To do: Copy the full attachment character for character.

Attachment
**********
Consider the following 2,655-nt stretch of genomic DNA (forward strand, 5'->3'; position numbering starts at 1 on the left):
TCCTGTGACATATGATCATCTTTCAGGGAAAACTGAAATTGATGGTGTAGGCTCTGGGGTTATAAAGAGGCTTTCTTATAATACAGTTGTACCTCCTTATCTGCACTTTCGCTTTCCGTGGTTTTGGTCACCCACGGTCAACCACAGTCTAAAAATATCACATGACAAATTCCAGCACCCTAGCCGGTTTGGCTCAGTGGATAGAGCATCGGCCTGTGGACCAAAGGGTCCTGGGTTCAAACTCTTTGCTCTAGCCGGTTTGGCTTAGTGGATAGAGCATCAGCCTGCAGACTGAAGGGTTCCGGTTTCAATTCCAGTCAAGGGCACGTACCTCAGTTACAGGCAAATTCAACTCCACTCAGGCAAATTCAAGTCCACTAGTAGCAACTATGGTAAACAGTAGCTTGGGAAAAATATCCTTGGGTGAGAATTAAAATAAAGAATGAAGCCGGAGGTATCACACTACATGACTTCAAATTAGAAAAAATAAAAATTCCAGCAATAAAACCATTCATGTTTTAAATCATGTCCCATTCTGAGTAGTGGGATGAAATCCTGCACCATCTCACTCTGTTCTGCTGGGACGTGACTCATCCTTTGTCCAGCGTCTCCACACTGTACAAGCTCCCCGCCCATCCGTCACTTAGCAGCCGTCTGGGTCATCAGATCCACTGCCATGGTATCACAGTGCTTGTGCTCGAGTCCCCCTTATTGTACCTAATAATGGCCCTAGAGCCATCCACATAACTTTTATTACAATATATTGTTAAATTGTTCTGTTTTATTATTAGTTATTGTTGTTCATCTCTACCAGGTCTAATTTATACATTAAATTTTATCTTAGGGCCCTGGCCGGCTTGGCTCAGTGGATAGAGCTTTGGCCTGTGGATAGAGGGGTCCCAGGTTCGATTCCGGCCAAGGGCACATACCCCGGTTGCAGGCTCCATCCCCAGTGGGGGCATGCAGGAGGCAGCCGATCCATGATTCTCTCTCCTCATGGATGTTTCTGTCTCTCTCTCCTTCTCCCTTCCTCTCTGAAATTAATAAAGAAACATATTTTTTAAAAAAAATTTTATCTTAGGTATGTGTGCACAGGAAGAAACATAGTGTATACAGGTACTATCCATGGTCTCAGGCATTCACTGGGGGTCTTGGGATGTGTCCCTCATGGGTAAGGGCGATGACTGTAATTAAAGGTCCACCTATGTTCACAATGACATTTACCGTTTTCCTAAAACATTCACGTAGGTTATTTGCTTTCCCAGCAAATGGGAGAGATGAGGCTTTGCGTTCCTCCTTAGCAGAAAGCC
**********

Consider the following 2,655-nt stretch of genomic DNA (forward strand, 5'->3'; position numbering starts at 1 on the left):
TCCTGTGACATATGATCATCTTTCAGGGAAAACTGAAATTGATGGTGTAGGCTCTGGGGTTATAAAGAGGCTTTCTTATAATACAGTTGTACCTCCTTATCTGCACTTTCGCTTTCCGTGGTTTTGGTCACCCACGGTCAACCACAGTCTAAAAATATCACATGACAAATTCCAGCACCCTAGCCGGTTTGGCTCAGTGGATAGAGCATCGGCCTGTGGACCAAAGGGTCCTGGGTTCAAACTCTTTGCTCTAGCCGGTTTGGCTTAGTGGATAGAGCATCAGCCTGCAGACTGAAGGGTTCCGGTTTCAATTCCAGTCAAGGGCACGTACCTCAGTTACAGGCAAATTCAACTCCACTCAGGCAAATTCAAGTCCACTAGTAGCAACTATGGTAAACAGTAGCTTGGGAAAAATATCCTTGGGTGAGAATTAAAATAAAGAATGAAGCCGGAGGTATCACACTACATGACTTCAAATTAGAAAAAATAAAAATTCCAGCAATAAAACCATTCATGTTTTAAATCATGTCCCATTCTGAGTAGTGGGATGAAATCCTGCACCATCTCACTCTGTTCTGCTGGGACGTGACTCATCCTTTGTCCAGCGTCTCCACACTGTACAAGCTCCCCGCCCATCCGTCACTTAGCAGCCGTCTGGGTCATCAGATCCACTGCCATGGTATCACAGTGCTTGTGCTCGAGTCCCCCTTATTGTACCTAATAATGGCCCTAGAGCCATCCACATAACTTTTATTACAATATATTGTTAAATTGTTCTGTTTTATTATTAGTTATTGTTGTTCATCTCTACCAGGTCTAATTTATACATTAAATTTTATCTTAGGGCCCTGGCCGGCTTGGCTCAGTGGATAGAGCTTTGGCCTGTGGATAGAGGGGTCCCAGGTTCGATTCCGGCCAAGGGCACATACCCCGGTTGCAGGCTCCATCCCCAGTGGGGGCATGCAGGAGGCAGCCGATCCATGATTCTCTCTCCTCATGGATGTTTCTGTCTCTCTCTCCTTCTCCCTTCCTCTCTGAAATTAATAAAGAAACATATTTTTTAAAAAAAATTTTATCTTAGGTATGTGTGCACAGGAAGAAACATAGTGTATACAGGTACTATCCATGGTCTCAGGCATTCACTGGGGGTCTTGGGATGTGTCCCTCATGGGTAAGGGCGATGACTGTAATTAAAGGTCCACCTATGTTCACAATGACATTTACCGTTTTCCTAAAACATTCACGTAGGTTATTTGCTTTCCCAGCAAATGGGAGAGATGAGGCTTTGCGTTCCTCCTTAGCAGAAAGCC